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SWMLC Spring Wildflowers!

Spring always seems to go by in a blur . . . the snow melts and next thing you know, it’s 85 degrees and you’re steeping your toes in the kiddy pool!



This year, slow things down and connect with the season by enjoying the spring wildflowers at several of SWMLC’s public nature preserves.

These fleeting beauties have a limited season, and are dependent each year on a perfect combo of sun and rain. The timing is always a gamble so we recommend visiting the following preserves between now and mid-May – and if you don’t find much this time, check back again soon!
Black River Preserve, South Haven

Bloodroot, spring beauties, trout lily

Chipman Preserve, Galesburg

Well known for its spectacular display of wild lupine (!) which will probably not begin before late April and may not hit peak until mid-May to early June. We will definitely keep everyone posted.

Kesling Nature Preserve, Three Oaks

GO TO KESLING! The beech-maple hillsides should be studded with wildflowers!

Pilgrim Haven Natural Area, South Haven

Super nice trillium patch on the banks of Dyckman Creek above the bridge.

Spirit Springs Sanctuary, Marcellus

An unusually large patch of Virginia bluebells near the creek that feeds the pond.

Wau-Ke-Na WE Smith Preserve, North Tract, Glenn

Nice patch of wild blue phlox on the forest trail

Trout Lily at Black River Preserve, South Haven

Let us know what you’re finding and please share your pictures using the hashtag #swmlcwildlflowers !

Spring wildflowers in our area are mostly found in forest habitats (though a few are in wetlands, too). They’re called “spring ephemerals” because their bloom time is squeezed in between the first warming of the soil after snowmelt, and the shading of the forest floor by leaf-out. At this time of year, you’re likely to find a cornucopia of beloved favorites: bloodroot, trout lily, spring beauty, wild blue phlox, Jack-in-the-Pulpit, hepatica, trillium, Dutchman’s britches, violets, and more!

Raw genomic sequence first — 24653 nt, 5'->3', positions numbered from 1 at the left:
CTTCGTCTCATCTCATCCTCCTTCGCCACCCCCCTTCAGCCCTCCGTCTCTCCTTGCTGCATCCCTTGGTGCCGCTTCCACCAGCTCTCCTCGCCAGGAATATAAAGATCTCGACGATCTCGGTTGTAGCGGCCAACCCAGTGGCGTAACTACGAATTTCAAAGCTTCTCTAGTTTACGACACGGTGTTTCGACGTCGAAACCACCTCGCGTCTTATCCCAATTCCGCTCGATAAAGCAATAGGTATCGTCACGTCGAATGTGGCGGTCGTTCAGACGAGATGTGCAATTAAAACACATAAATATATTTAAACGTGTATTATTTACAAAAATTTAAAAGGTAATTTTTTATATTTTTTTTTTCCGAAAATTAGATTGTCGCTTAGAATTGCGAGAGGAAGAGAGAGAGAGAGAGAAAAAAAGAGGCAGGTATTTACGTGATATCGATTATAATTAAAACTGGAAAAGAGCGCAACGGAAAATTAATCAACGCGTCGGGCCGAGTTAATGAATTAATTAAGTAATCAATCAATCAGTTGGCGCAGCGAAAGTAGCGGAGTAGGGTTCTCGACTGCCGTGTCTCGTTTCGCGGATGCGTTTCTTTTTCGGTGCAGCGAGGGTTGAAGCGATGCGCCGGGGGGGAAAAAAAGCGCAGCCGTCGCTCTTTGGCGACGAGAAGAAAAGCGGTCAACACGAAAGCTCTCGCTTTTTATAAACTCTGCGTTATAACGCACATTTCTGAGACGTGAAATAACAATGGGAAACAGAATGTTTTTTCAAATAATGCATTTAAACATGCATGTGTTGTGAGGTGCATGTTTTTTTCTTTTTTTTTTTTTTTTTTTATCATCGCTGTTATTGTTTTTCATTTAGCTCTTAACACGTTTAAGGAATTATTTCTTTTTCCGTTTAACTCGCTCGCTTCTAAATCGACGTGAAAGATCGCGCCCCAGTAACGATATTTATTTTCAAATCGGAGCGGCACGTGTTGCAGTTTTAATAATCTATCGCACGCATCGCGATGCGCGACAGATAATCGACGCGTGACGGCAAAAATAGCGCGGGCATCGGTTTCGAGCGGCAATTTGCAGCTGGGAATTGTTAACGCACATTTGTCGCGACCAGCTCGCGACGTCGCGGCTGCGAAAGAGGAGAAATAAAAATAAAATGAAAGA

Hepatica, just beginning to open, at Porter Legacy Dunes Nature Preserve (not yet open to the public).

It goes without saying that some of these special early season flowers have become very uncommon due to habitat loss. Please don’t pick them or dig them up to put into your own yard – it depletes the resource, pulls an essential plant from the local ecology, and robs other people of the same joyful experience – plus they probably won’t grow well anyway because of their specific habitat requirements.

If you’re interested in planting spring ephemerals in your yard, check out Kalamazoo Area Wild Ones’ Annual Native Plant Sale, accepting order April 5 – May 15, 2021:


Virginia bluebells at Spirit Springs Sanctuary